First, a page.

For instance, you can ask "What did you use to see the girl on the hill in the blue dress?" and I can reply "I used a telescope to see the girl on the hill in the blue dress". Here "the girl on the hill in the blue dress" is operating as a single component, which could, in principle, be arbitrarily long. ("The girl on the hill that was fought over in the war between the two countries that have been at war since the time your mother saw that monkey climb the steeple of the church...") This component can be extracted whole from one sentence and made the object of a new sentence, or the subject of some other sentence.

But certain other structures are not transportable. For example, in "Bill left all his money to Fred and someone", one can reach down as far as "Fred and someone" and ask "What did Bill leave to Fred and someone?" but one cannot reach all the way down to "someone" and ask "Who did Bill leave all his money to Fred and"?

Under certain linguistic theories of syntax, analogous constraints rule out the existence of certain words. "Flimped" is the hypothetical nonexistent word which, under these theories, cannot exist. To flimp is to kiss a girl who is allergic to. For example, to flimp coconuts is to kiss a girl who is allergic to coconuts. (The grammatical failure in the last sentence but one illustrates the syntactic problem that supposedly rules out the word "flimped".

I am not making this up; for more details (from someone who, unlike me, may know what he is talking about) See Word meaning and Montague grammar by David Dowty, p. 236. Dowty cites the earlier sources, from 1969–1973 who proposed this theory in the first place. The "flimped" example above is exactly the same as Dowty's, and I believe it is the standard one.

Dowty provides a similar, but different example: there is not, and under this theory there cannot be, a verb "to thork" which means "to lend your uncle and", so that "John thorked Harry ten dollars" would mean "John lent his uncle and Harry ten dollars".

I had these examples knocking around in my head for many years. I used to work for the University of Pennsylvania Computer and Information Sciences department, and from my frequent contacts with various cognitive-science types I acquired a lot of odds and ends of linguistic and computational folklore. Michael Niv told me this one sometime around 1992.

The "flimp" thing rattled around my head, surfacing every few months or so, until last week, when I thought of a counterexample: Wank.

The verb "to wank to" means "to rub one's genitals while considering", and so seems to provide a countexample to the theory that says that verbs of this type are illegal in English.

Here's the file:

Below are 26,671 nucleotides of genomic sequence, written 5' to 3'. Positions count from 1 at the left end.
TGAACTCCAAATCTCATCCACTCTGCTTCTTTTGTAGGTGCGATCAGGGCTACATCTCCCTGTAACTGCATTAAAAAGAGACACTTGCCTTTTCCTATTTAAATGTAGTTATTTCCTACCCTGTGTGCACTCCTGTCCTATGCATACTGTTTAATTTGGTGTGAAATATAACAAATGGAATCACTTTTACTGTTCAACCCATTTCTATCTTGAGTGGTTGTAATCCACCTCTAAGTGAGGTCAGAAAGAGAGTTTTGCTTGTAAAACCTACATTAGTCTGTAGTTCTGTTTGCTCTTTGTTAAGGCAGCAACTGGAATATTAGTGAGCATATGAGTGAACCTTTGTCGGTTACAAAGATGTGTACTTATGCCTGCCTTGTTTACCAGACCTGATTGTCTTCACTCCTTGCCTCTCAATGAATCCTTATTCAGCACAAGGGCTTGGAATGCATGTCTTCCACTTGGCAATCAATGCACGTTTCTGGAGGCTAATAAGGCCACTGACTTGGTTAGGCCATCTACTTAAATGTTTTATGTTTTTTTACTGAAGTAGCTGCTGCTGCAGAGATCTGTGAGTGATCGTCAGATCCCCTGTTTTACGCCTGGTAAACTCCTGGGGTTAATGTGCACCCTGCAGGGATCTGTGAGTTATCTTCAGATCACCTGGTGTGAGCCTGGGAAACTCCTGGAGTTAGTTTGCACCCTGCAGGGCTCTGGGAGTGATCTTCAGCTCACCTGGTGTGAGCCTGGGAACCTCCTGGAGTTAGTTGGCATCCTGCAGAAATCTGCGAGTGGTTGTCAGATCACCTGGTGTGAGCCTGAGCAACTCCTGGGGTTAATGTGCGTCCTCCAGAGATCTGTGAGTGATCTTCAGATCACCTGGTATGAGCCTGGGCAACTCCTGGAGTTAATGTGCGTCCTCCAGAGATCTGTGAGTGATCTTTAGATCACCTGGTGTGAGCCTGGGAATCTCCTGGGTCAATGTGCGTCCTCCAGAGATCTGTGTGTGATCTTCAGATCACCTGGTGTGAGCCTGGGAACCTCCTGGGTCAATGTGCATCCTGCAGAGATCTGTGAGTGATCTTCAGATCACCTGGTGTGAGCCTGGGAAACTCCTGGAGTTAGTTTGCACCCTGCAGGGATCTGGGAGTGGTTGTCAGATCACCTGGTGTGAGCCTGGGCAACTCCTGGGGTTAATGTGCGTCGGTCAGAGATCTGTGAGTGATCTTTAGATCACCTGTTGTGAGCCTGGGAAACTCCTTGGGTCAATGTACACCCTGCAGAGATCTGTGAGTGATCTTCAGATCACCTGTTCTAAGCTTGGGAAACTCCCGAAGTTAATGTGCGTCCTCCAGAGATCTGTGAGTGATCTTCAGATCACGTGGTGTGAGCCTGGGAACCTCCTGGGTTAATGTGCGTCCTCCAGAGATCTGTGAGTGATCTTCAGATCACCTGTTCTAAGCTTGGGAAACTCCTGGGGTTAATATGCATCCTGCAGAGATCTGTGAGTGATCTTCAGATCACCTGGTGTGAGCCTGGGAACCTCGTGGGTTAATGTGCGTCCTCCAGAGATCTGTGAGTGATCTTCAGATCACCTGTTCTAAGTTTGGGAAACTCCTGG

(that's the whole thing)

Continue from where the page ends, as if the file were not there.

When I went to investigate, I found that the theory had pretty much been refuted anyway. The Dowty book (published 1979) produced another example: "to cuckold" is "to have sexual intercourse with the woman who is married to".

Some Reddit person recently complained that one of my blog posts had no point. Eat this, Reddit person.


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Sun, 17 May 2009

Bipartite matching and same-sex marriage
My use of the identifiers husband and wife in Thursday's example code should not be taken as any sort of political statement against same-sex marriage. The function was written as part of a program to solve the stable bipartite matching problem. In this problem, which has historically been presented as concerning "marriage", there are two disjoint equinumerous sets, which we may call "men" and "women". Each man ranks the women in preference order, and each woman ranks the men in preference order. Men are then matched to women. A matching is "stable" if there is no man m and no woman w such that m and w both prefer each other to their current partners. A theorem of Gale and Shapley guarantees the existence of a stable matching and provides an algorithm to construct one.

However, if same-sex marriages are permitted, there may not be a stable matching, so the character of the problem changes significantly.

A minimal counterexample is:

A prefers: B C X
B prefers: C A X
C prefers: A B X
X prefers: A B C

Suppose we match AB, CX. Then since B prefers C to A, and C prefers B to X, B and C divorce their mates and marry each other, yielding BC, AX.

But now C can improve her situation further by divorcing B in favor of A, who is only too glad to dump the miserable X. The marriages are now AC, BX.